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Label-free detection and monitoring of target molecules, which can be conducted using standard lab equipment. This new method of optical analysis is effective in monitoring the binding of chemically or physically adsorbed molecules, in liquid or gas phase, with measurements carried out continuously in...

Label-free detection and monitoring of target molecules, which can be conducted using standard lab equipment. This new method of optical analysis is effective in monitoring the binding of chemically or physically adsorbed molecules, in liquid or gas phase, with measurements carried out continuously in real-time.

SPR and LSPR technologies are broadly used in efficient real-time detection and quantification of biomolecules in research environments; however these technologies are too complicated, cumbersome and expensive for routine applications. This novel technology combines real-time, high sensitivity and accuracy of LSPR with low cost and ease of use of other optical assays, such as ELISA.

The invention comprises the LSPR transducer element of a gold-island film biosensor, which does not suffer shortcomings such as extreme temperature sensitivity. The gold island film is rapidly integrated into lab consumables via a novel fabrication method, which produces a robust system for high-throughput molecular diagnostics.

Applications


  • Point of care, real time diagnostics of chemical and biological substances.
  • Environmental watch: monitoring air or water pollution, testing for food poisoning.
  • Chemical warfare: detection of chemical agents and explosives.
  • Real-time monitoring of marine biofouling or industry corrosion processes.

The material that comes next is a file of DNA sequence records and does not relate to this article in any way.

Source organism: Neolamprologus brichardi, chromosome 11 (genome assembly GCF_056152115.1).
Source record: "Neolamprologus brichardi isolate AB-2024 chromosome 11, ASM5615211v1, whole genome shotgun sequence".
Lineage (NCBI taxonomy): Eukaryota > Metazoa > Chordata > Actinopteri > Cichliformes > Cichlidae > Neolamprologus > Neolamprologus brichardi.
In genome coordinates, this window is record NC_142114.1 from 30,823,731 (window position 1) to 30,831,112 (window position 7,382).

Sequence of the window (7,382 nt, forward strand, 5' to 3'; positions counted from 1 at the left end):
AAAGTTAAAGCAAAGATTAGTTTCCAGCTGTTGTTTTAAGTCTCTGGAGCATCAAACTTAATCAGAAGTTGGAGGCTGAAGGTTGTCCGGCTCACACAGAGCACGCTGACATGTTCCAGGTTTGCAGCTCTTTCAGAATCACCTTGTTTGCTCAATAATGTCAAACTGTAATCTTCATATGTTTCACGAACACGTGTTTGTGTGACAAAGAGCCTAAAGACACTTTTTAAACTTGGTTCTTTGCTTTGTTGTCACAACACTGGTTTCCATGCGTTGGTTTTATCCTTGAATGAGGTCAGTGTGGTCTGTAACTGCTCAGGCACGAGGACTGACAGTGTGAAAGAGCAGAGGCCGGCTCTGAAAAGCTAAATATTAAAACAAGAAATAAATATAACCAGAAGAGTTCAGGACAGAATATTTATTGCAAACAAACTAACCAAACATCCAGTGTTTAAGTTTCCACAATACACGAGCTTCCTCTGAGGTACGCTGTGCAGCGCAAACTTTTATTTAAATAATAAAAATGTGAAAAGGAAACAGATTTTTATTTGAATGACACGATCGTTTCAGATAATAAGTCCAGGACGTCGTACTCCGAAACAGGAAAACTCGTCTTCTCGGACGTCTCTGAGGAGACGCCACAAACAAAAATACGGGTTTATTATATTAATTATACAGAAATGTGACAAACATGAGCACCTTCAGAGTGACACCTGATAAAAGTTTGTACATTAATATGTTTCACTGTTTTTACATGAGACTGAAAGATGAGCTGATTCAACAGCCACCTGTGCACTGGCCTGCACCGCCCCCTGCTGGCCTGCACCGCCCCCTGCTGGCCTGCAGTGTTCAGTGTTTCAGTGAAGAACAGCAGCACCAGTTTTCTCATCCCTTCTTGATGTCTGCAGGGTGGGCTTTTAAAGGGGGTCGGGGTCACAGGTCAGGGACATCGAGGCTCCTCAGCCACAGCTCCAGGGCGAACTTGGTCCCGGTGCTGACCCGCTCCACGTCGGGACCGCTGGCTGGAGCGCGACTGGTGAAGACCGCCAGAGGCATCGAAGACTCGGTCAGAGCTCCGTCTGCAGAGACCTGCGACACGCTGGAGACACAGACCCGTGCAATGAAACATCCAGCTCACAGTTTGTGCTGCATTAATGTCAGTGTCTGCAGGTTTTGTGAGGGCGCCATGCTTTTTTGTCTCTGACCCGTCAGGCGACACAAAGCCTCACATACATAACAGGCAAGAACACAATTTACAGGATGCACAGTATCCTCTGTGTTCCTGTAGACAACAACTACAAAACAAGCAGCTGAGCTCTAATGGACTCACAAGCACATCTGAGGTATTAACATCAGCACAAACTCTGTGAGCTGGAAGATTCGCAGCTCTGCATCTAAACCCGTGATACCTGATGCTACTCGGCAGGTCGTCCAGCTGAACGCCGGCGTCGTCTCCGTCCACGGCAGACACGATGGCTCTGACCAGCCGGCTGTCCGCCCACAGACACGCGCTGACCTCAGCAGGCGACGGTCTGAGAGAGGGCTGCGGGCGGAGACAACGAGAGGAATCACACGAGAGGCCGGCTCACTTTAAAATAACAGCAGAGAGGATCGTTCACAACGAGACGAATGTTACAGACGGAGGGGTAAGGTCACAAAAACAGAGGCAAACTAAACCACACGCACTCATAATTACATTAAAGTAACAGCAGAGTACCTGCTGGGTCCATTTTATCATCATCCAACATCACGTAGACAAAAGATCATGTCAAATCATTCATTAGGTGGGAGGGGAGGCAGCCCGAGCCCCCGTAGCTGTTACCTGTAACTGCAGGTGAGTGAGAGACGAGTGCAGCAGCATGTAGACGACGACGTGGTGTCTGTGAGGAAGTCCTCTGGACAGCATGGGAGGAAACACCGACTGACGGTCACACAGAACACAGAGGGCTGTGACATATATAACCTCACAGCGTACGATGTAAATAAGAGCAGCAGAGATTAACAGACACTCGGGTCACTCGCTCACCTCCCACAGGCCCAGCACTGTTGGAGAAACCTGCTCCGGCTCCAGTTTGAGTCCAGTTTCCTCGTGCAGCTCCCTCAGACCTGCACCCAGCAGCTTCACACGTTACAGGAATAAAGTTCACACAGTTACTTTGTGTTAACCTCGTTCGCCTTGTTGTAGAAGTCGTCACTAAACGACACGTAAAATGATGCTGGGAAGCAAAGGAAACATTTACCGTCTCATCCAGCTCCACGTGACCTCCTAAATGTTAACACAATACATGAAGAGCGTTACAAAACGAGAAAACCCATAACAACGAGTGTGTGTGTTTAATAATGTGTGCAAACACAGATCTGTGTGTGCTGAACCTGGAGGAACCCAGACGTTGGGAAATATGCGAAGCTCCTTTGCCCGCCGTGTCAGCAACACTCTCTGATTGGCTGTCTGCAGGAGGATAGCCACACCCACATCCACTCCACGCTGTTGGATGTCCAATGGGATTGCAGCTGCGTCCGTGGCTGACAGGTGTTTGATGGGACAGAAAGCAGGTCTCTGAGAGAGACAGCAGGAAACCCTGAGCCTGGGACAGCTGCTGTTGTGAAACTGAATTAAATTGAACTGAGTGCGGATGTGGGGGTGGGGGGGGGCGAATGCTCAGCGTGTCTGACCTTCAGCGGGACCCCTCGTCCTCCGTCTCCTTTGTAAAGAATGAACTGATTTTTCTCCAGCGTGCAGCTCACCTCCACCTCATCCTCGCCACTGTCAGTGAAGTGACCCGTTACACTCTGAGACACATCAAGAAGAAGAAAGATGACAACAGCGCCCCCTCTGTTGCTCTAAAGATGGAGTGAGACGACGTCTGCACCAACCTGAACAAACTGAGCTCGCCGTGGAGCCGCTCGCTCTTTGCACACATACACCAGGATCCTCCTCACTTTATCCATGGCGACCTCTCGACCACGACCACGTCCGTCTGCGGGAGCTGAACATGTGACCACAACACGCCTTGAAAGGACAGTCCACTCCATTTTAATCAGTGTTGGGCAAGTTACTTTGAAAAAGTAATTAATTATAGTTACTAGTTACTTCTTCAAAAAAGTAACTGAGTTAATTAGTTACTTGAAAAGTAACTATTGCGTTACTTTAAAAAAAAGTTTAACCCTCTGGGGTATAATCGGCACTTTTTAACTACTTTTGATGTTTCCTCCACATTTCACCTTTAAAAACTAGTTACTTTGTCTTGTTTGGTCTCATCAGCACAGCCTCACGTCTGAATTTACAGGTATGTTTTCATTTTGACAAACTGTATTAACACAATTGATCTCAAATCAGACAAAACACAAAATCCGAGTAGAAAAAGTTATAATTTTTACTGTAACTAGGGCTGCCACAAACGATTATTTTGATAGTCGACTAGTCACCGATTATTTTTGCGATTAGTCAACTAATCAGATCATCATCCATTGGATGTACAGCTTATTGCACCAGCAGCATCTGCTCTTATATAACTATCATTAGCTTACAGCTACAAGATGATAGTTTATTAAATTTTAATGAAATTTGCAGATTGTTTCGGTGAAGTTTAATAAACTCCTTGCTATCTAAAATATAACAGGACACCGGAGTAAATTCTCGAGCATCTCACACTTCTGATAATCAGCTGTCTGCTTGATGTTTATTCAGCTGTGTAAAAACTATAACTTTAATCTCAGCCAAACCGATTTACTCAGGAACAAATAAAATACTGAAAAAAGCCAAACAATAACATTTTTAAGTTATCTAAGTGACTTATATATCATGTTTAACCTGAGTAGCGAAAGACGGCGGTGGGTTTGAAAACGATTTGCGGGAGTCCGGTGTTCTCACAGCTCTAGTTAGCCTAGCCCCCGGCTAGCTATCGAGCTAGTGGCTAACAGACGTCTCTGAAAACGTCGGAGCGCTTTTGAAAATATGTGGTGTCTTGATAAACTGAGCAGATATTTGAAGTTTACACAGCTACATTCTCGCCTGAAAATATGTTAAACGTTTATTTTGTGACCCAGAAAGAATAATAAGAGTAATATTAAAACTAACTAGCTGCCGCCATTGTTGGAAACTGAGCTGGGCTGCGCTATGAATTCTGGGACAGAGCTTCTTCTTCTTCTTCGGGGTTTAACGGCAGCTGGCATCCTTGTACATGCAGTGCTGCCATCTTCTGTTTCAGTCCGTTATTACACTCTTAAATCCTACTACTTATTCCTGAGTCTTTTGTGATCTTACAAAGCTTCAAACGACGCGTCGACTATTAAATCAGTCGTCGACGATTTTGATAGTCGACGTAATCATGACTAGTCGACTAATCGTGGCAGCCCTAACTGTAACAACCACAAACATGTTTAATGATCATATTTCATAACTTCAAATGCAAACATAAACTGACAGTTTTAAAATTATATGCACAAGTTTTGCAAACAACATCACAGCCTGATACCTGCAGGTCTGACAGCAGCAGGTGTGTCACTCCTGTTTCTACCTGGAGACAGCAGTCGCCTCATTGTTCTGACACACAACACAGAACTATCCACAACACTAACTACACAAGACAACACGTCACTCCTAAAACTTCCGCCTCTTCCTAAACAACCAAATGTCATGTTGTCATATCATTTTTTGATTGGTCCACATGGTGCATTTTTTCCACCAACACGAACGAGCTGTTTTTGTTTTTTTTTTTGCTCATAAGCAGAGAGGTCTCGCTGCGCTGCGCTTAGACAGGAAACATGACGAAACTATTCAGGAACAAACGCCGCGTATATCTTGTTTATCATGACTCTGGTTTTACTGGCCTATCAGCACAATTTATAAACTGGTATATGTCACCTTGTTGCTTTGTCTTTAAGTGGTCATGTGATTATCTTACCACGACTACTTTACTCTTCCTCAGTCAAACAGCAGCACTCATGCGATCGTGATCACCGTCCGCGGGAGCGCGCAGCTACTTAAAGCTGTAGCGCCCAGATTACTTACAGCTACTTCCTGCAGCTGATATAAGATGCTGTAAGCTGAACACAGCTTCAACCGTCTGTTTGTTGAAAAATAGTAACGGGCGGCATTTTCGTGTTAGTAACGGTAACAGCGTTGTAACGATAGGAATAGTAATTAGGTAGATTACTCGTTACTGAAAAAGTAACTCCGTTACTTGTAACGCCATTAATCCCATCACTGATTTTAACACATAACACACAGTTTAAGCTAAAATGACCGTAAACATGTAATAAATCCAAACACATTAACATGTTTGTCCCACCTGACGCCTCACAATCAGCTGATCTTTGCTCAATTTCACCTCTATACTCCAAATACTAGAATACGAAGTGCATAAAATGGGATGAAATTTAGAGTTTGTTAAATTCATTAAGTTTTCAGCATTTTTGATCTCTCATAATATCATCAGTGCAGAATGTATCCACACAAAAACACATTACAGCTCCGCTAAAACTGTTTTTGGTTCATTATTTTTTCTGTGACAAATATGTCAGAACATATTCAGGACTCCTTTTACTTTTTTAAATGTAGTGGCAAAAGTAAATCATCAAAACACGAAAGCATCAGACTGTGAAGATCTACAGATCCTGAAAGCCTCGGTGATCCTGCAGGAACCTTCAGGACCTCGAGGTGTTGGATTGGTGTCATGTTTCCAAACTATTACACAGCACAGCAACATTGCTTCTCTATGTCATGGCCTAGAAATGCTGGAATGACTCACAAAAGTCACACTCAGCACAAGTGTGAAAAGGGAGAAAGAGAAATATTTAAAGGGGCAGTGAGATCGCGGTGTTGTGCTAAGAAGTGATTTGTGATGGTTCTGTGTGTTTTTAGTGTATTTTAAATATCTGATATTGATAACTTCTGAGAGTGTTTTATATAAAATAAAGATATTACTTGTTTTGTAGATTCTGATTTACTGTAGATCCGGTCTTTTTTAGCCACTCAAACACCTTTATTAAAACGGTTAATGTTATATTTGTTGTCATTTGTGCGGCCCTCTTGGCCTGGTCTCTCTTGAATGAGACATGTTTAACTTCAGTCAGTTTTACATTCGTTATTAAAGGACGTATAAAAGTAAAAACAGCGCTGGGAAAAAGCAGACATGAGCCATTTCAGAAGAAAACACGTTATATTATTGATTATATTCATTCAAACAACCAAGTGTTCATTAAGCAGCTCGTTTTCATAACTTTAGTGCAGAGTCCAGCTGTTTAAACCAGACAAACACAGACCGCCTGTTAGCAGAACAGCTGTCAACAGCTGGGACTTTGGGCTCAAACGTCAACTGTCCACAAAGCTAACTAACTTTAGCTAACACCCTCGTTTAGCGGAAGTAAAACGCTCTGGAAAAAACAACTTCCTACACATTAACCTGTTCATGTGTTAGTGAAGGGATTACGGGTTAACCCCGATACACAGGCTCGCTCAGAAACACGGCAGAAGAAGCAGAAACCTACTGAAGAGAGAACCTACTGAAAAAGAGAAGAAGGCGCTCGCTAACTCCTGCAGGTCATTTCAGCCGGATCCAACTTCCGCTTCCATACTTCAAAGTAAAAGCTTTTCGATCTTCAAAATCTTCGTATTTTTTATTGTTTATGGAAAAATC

Advantages


  • Simple operation, versatile and inexpensive method to imbed sensor in standard lab consumables.
  • High-throughput label-free detection with sensitivity comparable to that of SPR.
  • Uses cheap, disposable samples.
  • Can be combined with a variety of biosensing technologies.

Technology's Essence


The method involves evaporation of ultrathin (?10 nm) gold films onto inert transparent substrates (e.g., glass, plastic) leading to the formation of a layer of gold islands. Gold-island films provide unique optical properties. Such films show a localized surface plasmon (LSP) absorption peak much less sensitive to the refractive index of the surrounding medium. The LSP absorption band changes upon binding of various molecules to the surface. The binding process can be followed quantitatively by measuring the changes in the gold SP absorption. Selective sensing using the LSPR method can be achieved by applying a thin layer containing receptor molecules onto the gold island film, and measuring changes in the SP absorption upon binding of a specific analyte to the receptor layer

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  • Prof. Israel Rubinstein

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